Oreilles de Crisse at St Henri Erabliere.
Also in the neighbourhood you can visit the Auberge des Gallant which offers a more upmarket maple experience at dinner as well its own sugar shack cafe selling maple products and homemade tourtieres. There is a spa where you can have maple treatments applied to your skin if you're bored with eating them. Once relaxed you can try the excellent maple tasting menu and from the restaurant you can watch deer feeding in the woods. I had pan-fried sweetbread in maple liquor, arctic char with Jack Daniels and maple creme brulee. You cannot leave without trying another local speciality, ice cider, made from apples picked frozen from the tree. (More of this in weeks to come)
Checking for sap.
There's something very special about this winter adventure - watching maple syrup boiling in the pan and joining in the sugaring-off party. Quebec is one of the best places in the world to see this harvest taking place - and it's a short one. It can start as early as February but it is usually all over my mid-April. But best of all you can join in the celebrations that another long winter is nearly over and see the joy on the faces of Canadians that Spring has finally arrived. Winter is fun but summer's pretty good here too. Read another winter adventure.

Is this the Canadian capital of winter?
See more photos of sugaring-off on the Dear England, Love Canada Facebook page.
Eating tire or maple toffee lollies.
Sounds fun but what does it cost?
Dinner, bed and breakfast at Sucrerie de la Montagne $135 per adult.
Sleigh ride, tour and feast only: from $26
Auberge des Gallant: Maple gastronomic menu $59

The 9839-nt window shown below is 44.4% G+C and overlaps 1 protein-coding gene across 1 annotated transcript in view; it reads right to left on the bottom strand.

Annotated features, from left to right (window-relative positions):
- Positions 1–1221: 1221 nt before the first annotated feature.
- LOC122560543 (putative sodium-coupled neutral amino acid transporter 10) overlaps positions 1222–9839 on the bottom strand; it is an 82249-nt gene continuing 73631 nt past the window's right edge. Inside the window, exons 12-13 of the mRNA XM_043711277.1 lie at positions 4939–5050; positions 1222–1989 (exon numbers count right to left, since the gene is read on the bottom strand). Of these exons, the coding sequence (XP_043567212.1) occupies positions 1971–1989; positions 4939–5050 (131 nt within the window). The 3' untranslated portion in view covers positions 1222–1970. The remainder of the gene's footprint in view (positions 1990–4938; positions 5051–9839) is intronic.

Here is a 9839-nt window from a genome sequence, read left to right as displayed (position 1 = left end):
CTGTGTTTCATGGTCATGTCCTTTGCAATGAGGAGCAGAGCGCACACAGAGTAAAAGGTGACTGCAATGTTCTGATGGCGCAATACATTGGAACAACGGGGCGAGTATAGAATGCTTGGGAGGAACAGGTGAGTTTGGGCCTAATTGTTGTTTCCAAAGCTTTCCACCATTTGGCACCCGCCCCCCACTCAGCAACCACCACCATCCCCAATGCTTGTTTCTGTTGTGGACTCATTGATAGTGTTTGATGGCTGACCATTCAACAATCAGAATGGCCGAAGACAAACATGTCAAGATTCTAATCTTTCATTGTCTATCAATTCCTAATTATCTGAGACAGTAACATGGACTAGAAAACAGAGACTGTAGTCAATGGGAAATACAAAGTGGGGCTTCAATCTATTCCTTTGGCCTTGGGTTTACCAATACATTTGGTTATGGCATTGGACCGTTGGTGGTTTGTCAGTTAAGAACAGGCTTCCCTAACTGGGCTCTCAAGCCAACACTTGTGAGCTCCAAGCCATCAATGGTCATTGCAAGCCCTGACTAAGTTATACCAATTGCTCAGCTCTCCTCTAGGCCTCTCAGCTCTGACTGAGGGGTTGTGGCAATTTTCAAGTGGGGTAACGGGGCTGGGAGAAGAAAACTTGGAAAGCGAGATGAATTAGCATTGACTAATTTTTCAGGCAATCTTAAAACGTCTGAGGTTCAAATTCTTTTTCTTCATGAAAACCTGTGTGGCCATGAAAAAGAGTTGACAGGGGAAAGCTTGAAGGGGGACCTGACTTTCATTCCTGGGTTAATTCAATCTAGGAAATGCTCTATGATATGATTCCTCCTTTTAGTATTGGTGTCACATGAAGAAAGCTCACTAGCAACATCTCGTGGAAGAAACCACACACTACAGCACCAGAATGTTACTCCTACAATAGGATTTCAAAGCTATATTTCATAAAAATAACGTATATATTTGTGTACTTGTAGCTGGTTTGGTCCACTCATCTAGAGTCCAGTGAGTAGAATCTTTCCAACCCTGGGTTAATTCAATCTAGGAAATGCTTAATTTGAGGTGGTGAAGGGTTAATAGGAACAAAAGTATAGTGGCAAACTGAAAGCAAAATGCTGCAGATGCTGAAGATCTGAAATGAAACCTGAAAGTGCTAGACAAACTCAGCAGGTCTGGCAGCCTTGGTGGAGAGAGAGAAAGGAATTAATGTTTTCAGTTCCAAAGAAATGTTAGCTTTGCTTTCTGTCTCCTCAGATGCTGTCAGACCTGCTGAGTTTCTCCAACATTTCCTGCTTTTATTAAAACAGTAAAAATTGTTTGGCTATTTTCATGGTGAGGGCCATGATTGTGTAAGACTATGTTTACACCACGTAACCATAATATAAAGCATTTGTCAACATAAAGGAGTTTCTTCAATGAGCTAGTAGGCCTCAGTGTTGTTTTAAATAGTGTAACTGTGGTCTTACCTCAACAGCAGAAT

Where can I find out more?

Where can I see more?

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  1. Mmmmm, my family loves maple syrup. Thanks for letting us see how it is made!

  2. Kate in Bahrain
    You're welcome. When you taste the homemade stuff you really are in heaven. I had no idea bout the process until I moved to Quebec. Maple syrup capital of the world.

  3. I haven't had maple syrup in years. Last time I had it I was about 10 and thought it was totally disgusting. But - after reading this, I am willing to give it another shot.

  4. You can always have the deep fried pork rinds instead? I was brought up on Golden Syrup and maple syrup is darker and naughtier somehow. Poured over French toast and bacon is my favourite way to have it.
    The sugaring-off feast had something on the menu called Mountaineer's Pea Soup which doesn't translate somehow, if you get my drift.

  5. Cross-country skiing to the sugar shack sounds like a great way to pre-burn the calories!

  6. It's a theory yes but beware how much food they serve you. Plus there is a jug of syrup at every meal to pour over your sausages,etc. I was told of syrup drinking competitions among staff at one establishment. These people are obsessed!

  7. It always shocks me at how few Canadiana activities I'm participated in, maybe because I hate winter. But that looks like a lot of fun, especially the eating!

  8. Well you have so many Canadian experiences here - it's difficult to keep up. But eating, yes, we all enjoy that one. It's a classic.
    PS not sure how many essentially British things I ever did in Britain.

  9. This post was very interesting. And you already have snow in Quebec!

  10. Well we had snow in Montreal at Halloween but it melted quickly and it's been more or less dry, sunny and warm since then. Only in the last couple of days has the temperature dropped. It's -4C today and snow forecast for tomorrow and Friday. Yippee.

  11. Hi Anne,

    I just found your blog ! I LOOOOOOOOOVE it !
    And the sugaring off reminds me of 2 weeks ago when I was in Montreal. It was my first experience in a cabane à sucre... well not the last one !

    Yesterday I told my Canadian husband that we will try the one in Rigaud, and today in find your blog.. it is a sign. I HAVE TO GO THERE !
    Moving to Beaconsfield (West Island) in June from Switzerland, we'll be reading you for sure !